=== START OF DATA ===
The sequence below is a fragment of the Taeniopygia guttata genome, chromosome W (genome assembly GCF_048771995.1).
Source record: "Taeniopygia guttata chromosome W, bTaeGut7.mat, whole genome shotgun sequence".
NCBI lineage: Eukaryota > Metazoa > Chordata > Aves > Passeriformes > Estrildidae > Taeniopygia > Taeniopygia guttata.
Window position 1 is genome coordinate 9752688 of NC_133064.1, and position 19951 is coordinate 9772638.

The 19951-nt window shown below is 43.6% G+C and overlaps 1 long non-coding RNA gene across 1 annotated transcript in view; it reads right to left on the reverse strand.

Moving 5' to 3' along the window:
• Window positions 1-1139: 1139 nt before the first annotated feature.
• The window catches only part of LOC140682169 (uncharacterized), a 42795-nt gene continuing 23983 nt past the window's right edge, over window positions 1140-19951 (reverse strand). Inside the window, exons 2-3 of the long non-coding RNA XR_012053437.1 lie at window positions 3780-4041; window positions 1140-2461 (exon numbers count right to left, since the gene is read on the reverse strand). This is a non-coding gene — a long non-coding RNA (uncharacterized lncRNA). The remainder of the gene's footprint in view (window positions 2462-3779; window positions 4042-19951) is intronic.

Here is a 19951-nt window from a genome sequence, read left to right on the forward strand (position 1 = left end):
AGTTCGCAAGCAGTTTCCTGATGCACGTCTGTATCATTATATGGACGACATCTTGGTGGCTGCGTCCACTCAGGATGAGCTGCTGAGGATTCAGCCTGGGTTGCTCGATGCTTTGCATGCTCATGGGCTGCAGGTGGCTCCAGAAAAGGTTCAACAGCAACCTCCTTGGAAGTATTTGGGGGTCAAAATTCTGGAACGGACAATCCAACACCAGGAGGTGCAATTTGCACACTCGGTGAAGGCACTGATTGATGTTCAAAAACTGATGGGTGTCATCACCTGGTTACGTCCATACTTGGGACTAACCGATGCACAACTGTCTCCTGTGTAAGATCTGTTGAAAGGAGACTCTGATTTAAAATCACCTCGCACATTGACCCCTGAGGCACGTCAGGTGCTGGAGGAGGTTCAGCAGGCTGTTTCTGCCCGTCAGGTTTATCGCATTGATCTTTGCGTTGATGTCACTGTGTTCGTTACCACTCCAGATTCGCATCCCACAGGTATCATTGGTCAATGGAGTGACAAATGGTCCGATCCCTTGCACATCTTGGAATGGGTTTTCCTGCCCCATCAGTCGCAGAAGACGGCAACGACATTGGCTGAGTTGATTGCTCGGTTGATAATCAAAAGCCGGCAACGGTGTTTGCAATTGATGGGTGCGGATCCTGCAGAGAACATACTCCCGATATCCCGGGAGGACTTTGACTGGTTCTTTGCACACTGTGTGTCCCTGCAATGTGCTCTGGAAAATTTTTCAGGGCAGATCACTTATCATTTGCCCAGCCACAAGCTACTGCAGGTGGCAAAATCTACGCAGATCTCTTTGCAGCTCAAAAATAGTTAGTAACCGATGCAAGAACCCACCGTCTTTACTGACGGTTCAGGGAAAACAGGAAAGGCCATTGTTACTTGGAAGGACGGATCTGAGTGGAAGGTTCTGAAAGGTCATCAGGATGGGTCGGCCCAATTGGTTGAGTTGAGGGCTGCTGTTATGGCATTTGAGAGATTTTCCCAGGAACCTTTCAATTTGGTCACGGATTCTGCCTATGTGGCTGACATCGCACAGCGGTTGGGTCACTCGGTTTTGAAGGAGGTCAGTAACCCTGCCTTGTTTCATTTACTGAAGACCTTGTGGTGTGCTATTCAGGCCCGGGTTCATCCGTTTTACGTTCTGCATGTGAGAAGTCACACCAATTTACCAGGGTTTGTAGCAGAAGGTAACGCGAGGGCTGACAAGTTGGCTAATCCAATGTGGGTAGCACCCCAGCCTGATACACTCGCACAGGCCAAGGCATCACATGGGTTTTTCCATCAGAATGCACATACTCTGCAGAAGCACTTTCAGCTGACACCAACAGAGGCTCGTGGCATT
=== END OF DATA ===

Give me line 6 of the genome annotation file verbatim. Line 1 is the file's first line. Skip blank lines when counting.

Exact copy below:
Moving 5' to 3' along the window: